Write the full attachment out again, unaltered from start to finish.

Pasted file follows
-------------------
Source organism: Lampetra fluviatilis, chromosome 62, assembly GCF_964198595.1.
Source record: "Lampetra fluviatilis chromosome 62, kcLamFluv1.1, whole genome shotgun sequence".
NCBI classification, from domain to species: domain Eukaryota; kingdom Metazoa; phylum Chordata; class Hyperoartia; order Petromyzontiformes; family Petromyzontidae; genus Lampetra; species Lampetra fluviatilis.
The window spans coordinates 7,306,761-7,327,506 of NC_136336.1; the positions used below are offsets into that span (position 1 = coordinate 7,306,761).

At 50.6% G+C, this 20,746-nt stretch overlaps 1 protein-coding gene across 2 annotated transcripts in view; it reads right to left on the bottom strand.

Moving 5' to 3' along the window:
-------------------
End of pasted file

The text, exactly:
Source organism: Lampetra fluviatilis, chromosome 62, assembly GCF_964198595.1.
Source record: "Lampetra fluviatilis chromosome 62, kcLamFluv1.1, whole genome shotgun sequence".
NCBI classification, from domain to species: domain Eukaryota; kingdom Metazoa; phylum Chordata; class Hyperoartia; order Petromyzontiformes; family Petromyzontidae; genus Lampetra; species Lampetra fluviatilis.
The window spans coordinates 7,306,761-7,327,506 of NC_136336.1; the positions used below are offsets into that span (position 1 = coordinate 7,306,761).

At 50.6% G+C, this 20,746-nt stretch overlaps 1 protein-coding gene across 2 annotated transcripts in view; it reads right to left on the bottom strand.

Moving 5' to 3' along the window: